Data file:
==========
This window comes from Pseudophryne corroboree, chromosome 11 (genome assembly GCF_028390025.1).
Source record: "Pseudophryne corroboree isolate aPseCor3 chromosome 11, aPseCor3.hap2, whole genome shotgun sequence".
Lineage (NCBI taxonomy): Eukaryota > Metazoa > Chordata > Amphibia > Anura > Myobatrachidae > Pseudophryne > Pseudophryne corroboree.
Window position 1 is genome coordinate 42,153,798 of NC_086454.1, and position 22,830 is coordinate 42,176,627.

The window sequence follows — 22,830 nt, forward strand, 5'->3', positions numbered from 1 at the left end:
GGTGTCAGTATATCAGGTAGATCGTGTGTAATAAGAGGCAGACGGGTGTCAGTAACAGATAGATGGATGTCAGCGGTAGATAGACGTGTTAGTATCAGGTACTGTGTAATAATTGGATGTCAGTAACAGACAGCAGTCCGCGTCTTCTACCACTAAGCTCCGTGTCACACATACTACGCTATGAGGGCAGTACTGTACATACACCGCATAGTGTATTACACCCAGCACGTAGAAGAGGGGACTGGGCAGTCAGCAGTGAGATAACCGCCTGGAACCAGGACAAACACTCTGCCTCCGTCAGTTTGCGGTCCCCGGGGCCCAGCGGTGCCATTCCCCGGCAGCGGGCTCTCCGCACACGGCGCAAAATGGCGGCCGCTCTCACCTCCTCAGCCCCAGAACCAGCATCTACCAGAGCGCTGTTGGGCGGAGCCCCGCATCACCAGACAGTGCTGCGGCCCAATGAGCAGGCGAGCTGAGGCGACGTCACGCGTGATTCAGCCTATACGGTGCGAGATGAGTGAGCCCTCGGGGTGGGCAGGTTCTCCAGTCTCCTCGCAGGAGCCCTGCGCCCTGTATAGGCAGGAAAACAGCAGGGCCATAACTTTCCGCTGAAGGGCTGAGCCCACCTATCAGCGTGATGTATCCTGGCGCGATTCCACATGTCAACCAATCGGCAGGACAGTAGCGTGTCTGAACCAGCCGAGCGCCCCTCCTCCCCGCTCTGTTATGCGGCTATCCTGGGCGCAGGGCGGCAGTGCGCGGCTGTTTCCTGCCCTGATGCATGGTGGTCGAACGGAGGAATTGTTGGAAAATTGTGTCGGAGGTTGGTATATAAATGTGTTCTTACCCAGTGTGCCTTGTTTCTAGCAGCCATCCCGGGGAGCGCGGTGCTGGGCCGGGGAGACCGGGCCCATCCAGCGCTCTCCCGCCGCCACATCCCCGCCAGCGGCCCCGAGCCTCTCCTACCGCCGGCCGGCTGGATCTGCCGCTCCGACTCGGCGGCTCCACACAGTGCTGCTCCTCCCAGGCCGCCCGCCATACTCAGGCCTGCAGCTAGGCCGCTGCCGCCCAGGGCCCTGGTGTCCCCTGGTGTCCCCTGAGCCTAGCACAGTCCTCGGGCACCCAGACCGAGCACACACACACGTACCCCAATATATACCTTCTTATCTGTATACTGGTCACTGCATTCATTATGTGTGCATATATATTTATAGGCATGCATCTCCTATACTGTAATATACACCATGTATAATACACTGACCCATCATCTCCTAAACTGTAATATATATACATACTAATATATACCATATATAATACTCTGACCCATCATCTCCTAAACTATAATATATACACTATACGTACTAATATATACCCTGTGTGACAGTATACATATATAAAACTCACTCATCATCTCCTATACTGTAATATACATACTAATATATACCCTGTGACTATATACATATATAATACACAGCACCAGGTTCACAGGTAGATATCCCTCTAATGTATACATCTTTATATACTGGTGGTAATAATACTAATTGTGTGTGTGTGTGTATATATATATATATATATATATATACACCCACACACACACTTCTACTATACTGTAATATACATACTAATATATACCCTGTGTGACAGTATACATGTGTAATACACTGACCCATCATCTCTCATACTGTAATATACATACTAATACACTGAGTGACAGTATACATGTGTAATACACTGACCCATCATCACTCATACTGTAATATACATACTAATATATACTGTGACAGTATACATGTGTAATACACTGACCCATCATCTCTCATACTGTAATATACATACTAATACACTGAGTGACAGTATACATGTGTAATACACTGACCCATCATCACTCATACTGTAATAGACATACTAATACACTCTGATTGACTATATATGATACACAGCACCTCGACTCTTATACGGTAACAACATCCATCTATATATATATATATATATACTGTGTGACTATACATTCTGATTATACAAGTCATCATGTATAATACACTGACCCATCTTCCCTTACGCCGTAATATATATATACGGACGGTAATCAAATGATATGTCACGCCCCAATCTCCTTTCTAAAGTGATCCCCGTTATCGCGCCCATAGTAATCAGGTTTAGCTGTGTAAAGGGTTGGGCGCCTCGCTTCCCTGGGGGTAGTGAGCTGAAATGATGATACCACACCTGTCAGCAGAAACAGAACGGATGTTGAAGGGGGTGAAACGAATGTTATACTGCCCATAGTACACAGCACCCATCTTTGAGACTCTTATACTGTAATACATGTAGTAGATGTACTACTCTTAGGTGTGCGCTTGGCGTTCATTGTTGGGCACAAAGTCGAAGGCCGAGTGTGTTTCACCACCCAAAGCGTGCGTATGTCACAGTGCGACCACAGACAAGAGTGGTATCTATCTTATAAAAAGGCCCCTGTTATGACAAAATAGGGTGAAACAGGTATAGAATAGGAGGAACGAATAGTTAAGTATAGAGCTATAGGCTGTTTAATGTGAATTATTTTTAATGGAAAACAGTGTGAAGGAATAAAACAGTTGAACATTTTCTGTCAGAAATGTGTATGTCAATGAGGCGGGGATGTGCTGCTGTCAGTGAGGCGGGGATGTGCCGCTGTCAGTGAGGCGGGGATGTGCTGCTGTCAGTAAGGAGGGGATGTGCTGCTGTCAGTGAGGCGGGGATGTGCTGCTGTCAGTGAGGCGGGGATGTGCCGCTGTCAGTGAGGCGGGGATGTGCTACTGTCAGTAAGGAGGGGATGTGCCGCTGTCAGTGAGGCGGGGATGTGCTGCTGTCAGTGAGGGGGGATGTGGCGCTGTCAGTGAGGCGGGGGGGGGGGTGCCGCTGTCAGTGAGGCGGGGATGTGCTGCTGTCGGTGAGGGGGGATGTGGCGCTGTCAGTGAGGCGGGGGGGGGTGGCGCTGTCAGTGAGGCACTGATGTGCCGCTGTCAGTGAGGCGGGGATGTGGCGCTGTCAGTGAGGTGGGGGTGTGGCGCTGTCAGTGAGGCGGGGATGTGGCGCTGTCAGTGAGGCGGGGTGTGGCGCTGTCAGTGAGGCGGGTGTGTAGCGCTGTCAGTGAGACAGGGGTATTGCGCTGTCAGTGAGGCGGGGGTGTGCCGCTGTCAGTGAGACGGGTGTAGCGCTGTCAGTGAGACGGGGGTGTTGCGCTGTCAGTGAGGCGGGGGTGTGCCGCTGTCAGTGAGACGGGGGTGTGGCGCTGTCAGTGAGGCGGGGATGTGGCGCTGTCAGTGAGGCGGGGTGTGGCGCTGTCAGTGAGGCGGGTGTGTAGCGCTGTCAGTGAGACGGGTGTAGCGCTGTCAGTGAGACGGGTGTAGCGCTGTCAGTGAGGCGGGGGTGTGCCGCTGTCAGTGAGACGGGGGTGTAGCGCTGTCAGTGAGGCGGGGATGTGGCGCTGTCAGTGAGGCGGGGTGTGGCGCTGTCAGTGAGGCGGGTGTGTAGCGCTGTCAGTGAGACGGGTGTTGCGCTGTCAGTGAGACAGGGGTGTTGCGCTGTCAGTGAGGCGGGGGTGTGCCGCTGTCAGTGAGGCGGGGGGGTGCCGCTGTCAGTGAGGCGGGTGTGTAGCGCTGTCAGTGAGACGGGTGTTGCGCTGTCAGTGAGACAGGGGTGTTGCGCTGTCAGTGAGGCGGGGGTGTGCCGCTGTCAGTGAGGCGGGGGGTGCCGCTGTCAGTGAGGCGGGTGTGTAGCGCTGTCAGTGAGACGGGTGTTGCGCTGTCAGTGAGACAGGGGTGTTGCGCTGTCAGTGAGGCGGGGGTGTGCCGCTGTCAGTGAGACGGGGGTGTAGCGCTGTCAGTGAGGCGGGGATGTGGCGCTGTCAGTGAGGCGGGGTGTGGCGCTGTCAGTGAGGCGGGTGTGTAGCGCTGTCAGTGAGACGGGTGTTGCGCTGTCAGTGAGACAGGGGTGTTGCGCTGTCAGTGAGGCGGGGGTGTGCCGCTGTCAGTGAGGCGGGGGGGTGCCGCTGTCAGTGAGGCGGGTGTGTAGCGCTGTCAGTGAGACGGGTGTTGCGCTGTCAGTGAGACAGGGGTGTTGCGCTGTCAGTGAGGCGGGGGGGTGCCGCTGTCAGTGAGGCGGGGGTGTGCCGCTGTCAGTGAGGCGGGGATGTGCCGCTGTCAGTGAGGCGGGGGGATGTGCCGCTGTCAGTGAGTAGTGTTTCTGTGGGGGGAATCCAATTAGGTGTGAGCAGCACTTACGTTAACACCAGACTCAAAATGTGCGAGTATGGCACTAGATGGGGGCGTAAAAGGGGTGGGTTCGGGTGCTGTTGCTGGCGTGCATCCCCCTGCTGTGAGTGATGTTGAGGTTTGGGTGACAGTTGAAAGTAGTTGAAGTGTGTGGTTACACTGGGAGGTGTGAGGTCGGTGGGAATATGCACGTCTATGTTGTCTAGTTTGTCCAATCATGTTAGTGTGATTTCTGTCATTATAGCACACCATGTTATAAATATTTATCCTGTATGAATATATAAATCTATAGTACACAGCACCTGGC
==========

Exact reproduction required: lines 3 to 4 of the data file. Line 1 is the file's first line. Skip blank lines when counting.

Lineage (NCBI taxonomy): Eukaryota > Metazoa > Chordata > Amphibia > Anura > Myobatrachidae > Pseudophryne > Pseudophryne corroboree.
Window position 1 is genome coordinate 42,153,798 of NC_086454.1, and position 22,830 is coordinate 42,176,627.